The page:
on stillness

One month ago, I left the warm, known comforts of the Bay Area. In the 30 days since, I’ve aimlessly wandered the streets of Prague, picked up right where I left off with a friendship that’s spanned continents and decades, gallivanted in Helsinki and Tallinn with a childhood friend who encourages me to say “why not?” every day, experienced the loneliness of illness and lost luggage (and the unique comfort that comes from its counterpoint, resilience), and found solace in a village of hundreds at a brothel-turned-retreat center tucked above a lake untouched by the passage of time.

I’ll be here on Lake Orta, working at the Centro d’Ompio, for the next month. It’s the longest I’ll be in one place on this adventure (at least, so I’ve planned), a welcome respite after a month of trains, cities, repacking, navigating.

But in all my transience, I haven’t been compelled to write as much as I thought I would. And given my habit of forgetting almost everything but things I read in an archive somewhere, I’ve realized the importance of chronicling the moments that matter. Not the monuments, the physical beauty; my camera stores those just fine. This forum is better for the in-between, the moments that take some marinating to fully rise to the surface. The moments that prolonged introversion — my favorite part of travel — can truly cultivate. Really, this chronicle is for future-me, my mom (hi mama Pam!), and anyone else who fancies a look behind the limiting scope of photo-posts and social media musings.

Recently, I’ve found the piece that’s hardest to capture in photos and the part that’s become my most cherished element of travel is the quality of stillness. One of my rare resolutions this year was to do less idle browsing — less scrolling social media while waiting in line, busying myself on public transportation, or generally filling my days with consumption. My dad often spoke of the virtues of boredom, of just sitting in a moment and being aware of life as we live it, “every, every minute” (from his favorite play, Our Town). Here, it’s easy to fall into those rhythms of quiet. When meals have given times and work shifts are posted on a sheet in the kitchen, the space in-between develops a fullness and a texture all its own. There’s little need for distraction, for escapism, when the purpose of vagabond travel is precisely to escape into a given moment.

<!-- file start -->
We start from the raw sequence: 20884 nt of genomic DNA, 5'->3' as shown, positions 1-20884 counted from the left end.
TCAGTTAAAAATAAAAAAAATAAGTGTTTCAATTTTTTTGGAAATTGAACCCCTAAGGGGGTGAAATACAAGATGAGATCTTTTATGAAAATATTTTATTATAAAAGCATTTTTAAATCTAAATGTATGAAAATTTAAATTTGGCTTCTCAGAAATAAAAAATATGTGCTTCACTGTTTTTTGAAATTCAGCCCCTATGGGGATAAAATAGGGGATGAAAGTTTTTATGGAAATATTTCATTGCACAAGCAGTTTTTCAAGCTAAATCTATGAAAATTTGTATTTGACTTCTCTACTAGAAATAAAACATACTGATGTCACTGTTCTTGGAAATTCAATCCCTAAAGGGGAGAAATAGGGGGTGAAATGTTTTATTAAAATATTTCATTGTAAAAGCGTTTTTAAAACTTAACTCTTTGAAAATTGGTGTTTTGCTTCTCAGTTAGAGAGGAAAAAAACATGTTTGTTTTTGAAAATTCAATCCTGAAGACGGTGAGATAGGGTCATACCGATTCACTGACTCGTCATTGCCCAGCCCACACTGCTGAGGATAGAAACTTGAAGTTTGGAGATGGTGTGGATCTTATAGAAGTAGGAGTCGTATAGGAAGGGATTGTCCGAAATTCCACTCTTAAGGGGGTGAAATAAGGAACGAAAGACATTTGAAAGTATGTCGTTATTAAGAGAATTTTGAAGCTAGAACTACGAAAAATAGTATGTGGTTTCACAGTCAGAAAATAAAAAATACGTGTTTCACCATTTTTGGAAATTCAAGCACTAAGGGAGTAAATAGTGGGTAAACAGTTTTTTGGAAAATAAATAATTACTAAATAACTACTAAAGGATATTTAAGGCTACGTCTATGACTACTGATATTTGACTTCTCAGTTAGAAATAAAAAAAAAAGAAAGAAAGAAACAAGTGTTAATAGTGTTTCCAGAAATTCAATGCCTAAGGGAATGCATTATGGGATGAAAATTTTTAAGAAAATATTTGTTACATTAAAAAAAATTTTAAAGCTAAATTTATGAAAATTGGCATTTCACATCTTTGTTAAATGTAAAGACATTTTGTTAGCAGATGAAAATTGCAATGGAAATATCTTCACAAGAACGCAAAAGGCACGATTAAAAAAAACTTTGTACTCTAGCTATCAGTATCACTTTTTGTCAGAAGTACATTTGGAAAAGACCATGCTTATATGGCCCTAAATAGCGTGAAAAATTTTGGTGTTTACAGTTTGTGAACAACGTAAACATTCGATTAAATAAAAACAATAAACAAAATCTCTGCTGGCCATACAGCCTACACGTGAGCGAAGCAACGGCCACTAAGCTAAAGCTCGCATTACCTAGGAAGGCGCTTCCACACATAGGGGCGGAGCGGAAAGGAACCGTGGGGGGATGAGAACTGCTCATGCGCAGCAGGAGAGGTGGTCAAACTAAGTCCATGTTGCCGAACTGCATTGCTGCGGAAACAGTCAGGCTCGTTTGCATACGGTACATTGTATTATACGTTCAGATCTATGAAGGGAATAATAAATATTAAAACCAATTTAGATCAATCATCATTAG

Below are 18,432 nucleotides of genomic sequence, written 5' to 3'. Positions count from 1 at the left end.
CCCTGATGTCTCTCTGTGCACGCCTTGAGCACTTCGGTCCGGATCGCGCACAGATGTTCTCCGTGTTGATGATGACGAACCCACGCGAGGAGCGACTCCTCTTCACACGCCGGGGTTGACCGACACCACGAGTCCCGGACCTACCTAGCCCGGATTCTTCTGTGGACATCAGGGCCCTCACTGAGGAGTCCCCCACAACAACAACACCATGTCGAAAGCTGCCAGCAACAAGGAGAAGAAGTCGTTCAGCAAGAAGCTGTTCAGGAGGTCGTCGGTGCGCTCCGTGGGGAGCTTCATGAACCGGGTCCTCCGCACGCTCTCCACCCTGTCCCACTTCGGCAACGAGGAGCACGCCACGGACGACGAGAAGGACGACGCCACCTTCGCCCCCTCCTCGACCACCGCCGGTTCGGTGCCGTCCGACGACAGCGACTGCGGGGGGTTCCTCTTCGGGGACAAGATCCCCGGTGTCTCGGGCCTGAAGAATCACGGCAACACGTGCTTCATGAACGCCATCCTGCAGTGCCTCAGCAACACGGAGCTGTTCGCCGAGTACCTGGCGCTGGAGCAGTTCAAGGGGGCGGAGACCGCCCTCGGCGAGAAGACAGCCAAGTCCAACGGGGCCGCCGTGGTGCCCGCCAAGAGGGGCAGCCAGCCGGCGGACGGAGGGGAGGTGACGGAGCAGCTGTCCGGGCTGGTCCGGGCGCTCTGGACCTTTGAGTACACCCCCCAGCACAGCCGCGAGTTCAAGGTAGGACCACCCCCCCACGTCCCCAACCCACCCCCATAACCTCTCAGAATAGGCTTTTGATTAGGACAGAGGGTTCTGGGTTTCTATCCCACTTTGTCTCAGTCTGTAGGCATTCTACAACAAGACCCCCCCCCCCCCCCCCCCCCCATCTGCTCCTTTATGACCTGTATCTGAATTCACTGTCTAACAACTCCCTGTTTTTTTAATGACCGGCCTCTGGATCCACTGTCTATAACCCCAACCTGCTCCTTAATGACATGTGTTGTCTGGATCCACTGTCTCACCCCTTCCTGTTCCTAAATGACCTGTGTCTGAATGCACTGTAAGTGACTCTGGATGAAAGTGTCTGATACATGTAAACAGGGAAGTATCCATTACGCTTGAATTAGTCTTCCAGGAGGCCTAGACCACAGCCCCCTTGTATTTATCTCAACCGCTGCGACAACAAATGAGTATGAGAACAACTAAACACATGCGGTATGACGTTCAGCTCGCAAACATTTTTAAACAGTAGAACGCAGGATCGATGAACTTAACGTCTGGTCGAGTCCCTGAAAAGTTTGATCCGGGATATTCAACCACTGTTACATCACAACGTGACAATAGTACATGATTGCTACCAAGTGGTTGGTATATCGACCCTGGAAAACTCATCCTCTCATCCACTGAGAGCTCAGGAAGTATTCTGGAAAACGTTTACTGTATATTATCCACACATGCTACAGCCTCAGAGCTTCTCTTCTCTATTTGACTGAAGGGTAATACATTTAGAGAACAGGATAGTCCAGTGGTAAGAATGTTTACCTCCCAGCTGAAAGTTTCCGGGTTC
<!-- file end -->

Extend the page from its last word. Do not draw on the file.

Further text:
I certainly didn’t need to sell my worldly possessions, leave my wonderful job, or travel abroad to cultivate stillness, boredom, or presence. But habits need attention, and when you strip away the non-essentials, the stuff left behind gets to take up more space. Here, without the weight of that second pair of jeans, a crockpot, or a TV, there’s space for reading a few more pages, sitting in silence with new friends, or listening to termites slowly eat your room from the inside out (ah, living in the countryside).

This space will be for those moments. Thanks for reading, friends.


[sunset stillness in helsinki]